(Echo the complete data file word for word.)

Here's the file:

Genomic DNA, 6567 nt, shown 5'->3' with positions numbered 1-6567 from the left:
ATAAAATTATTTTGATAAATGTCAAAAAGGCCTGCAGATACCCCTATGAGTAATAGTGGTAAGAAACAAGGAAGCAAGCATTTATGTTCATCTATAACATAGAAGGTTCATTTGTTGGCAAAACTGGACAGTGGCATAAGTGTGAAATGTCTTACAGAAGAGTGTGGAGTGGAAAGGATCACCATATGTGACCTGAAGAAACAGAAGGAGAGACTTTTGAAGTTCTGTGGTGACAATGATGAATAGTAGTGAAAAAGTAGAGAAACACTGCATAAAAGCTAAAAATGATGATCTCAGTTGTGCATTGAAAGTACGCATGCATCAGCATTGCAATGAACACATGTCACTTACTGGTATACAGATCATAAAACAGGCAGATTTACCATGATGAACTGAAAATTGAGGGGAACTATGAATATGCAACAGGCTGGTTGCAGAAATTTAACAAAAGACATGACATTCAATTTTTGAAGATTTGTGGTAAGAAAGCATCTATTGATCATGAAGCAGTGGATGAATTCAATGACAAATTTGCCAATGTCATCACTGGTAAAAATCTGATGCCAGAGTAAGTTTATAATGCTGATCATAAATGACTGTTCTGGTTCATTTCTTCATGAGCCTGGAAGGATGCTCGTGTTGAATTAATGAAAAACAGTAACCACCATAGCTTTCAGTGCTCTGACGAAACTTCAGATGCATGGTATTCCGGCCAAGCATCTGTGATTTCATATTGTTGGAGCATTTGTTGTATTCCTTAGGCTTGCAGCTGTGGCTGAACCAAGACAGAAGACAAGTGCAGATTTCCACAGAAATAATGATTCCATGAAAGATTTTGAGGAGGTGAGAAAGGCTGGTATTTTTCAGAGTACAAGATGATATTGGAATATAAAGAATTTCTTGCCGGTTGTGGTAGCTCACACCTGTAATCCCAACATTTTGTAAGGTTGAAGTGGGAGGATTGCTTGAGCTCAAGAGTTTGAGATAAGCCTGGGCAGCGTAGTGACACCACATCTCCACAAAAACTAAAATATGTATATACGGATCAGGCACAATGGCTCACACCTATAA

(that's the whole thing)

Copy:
Genomic DNA, 6567 nt, shown 5'->3' with positions numbered 1-6567 from the left:
ATAAAATTATTTTGATAAATGTCAAAAAGGCCTGCAGATACCCCTATGAGTAATAGTGGTAAGAAACAAGGAAGCAAGCATTTATGTTCATCTATAACATAGAAGGTTCATTTGTTGGCAAAACTGGACAGTGGCATAAGTGTGAAATGTCTTACAGAAGAGTGTGGAGTGGAAAGGATCACCATATGTGACCTGAAGAAACAGAAGGAGAGACTTTTGAAGTTCTGTGGTGACAATGATGAATAGTAGTGAAAAAGTAGAGAAACACTGCATAAAAGCTAAAAATGATGATCTCAGTTGTGCATTGAAAGTACGCATGCATCAGCATTGCAATGAACACATGTCACTTACTGGTATACAGATCATAAAACAGGCAGATTTACCATGATGAACTGAAAATTGAGGGGAACTATGAATATGCAACAGGCTGGTTGCAGAAATTTAACAAAAGACATGACATTCAATTTTTGAAGATTTGTGGTAAGAAAGCATCTATTGATCATGAAGCAGTGGATGAATTCAATGACAAATTTGCCAATGTCATCACTGGTAAAAATCTGATGCCAGAGTAAGTTTATAATGCTGATCATAAATGACTGTTCTGGTTCATTTCTTCATGAGCCTGGAAGGATGCTCGTGTTGAATTAATGAAAAACAGTAACCACCATAGCTTTCAGTGCTCTGACGAAACTTCAGATGCATGGTATTCCGGCCAAGCATCTGTGATTTCATATTGTTGGAGCATTTGTTGTATTCCTTAGGCTTGCAGCTGTGGCTGAACCAAGACAGAAGACAAGTGCAGATTTCCACAGAAATAATGATTCCATGAAAGATTTTGAGGAGGTGAGAAAGGCTGGTATTTTTCAGAGTACAAGATGATATTGGAATATAAAGAATTTCTTGCCGGTTGTGGTAGCTCACACCTGTAATCCCAACATTTTGTAAGGTTGAAGTGGGAGGATTGCTTGAGCTCAAGAGTTTGAGATAAGCCTGGGCAGCGTAGTGACACCACATCTCCACAAAAACTAAAATATGTATATACGGATCAGGCACAATGGCTCACACCTATAA